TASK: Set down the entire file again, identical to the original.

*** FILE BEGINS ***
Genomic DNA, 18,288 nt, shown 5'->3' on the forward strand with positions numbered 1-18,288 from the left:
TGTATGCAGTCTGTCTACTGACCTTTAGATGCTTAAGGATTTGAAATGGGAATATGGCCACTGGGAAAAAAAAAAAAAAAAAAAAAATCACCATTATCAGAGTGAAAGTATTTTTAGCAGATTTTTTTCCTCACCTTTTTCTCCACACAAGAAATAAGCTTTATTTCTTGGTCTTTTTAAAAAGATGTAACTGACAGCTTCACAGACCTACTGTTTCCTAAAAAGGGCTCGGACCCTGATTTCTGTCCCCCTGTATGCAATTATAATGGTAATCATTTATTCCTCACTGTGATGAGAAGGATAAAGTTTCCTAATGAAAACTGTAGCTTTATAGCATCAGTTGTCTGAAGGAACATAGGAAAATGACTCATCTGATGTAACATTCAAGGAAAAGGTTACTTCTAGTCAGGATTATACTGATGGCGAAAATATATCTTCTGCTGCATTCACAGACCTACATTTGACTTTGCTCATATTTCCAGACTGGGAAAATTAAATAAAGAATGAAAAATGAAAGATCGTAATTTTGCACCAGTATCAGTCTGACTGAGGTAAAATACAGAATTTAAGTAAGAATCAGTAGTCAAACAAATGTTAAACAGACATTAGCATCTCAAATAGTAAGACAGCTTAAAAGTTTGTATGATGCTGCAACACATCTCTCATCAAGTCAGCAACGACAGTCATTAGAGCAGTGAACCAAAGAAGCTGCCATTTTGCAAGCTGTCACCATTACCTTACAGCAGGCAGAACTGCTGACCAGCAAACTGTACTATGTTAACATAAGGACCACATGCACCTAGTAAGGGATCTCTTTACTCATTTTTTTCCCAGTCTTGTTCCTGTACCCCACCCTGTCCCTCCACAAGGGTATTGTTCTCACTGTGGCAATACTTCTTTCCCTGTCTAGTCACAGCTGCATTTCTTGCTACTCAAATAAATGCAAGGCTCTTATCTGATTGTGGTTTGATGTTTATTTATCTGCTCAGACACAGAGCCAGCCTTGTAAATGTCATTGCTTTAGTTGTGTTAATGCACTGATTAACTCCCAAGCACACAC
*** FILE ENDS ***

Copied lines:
Genomic DNA, 18,288 nt, shown 5'->3' on the forward strand with positions numbered 1-18,288 from the left:
TGTATGCAGTCTGTCTACTGACCTTTAGATGCTTAAGGATTTGAAATGGGAATATGGCCACTGGGAAAAAAAAAAAAAAAAAAAAAATCACCATTATCAGAGTGAAAGTATTTTTAGCAGATTTTTTTCCTCACCTTTTTCTCCACACAAGAAATAAGCTTTATTTCTTGGTCTTTTTAAAAAGATGTAACTGACAGCTTCACAGACCTACTGTTTCCTAAAAAGGGCTCGGACCCTGATTTCTGTCCCCCTGTATGCAATTATAATGGTAATCATTTATTCCTCACTGTGATGAGAAGGATAAAGTTTCCTAATGAAAACTGTAGCTTTATAGCATCAGTTGTCTGAAGGAACATAGGAAAATGACTCATCTGATGTAACATTCAAGGAAAAGGTTACTTCTAGTCAGGATTATACTGATGGCGAAAATATATCTTCTGCTGCATTCACAGACCTACATTTGACTTTGCTCATATTTCCAGACTGGGAAAATTAAATAAAGAATGAAAAATGAAAGATCGTAATTTTGCACCAGTATCAGTCTGACTGAGGTAAAATACAGAATTTAAGTAAGAATCAGTAGTCAAACAAATGTTAAACAGACATTAGCATCTCAAATAGTAAGACAGCTTAAAAGTTTGTATGATGCTGCAACACATCTCTCATCAAGTCAGCAACGACAGTCATTAGAGCAGTGAACCAAAGAAGCTGCCATTTTGCAAGCTGTCACCATTACCTTACAGCAGGCAGAACTGCTGACCAGCAAACTGTACTATGTTAACATAAGGACCACATGCACCTAGTAAGGGATCTCTTTACTCATTTTTTTCCCAGTCTTGTTCCTGTACCCCACCCTGTCCCTCCACAAGGGTATTGTTCTCACTGTGGCAATACTTCTTTCCCTGTCTAGTCACAGCTGCATTTCTTGCTACTCAAATAAATGCAAGGCTCTTATCTGATTGTGGTTTGATGTTTATTTATCTGCTCAGACACAGAGCCAGCCTTGTAAATGTCATTGCTTTAGTTGTGTTAATGCACTGATTAACTCCCAAGCACACAC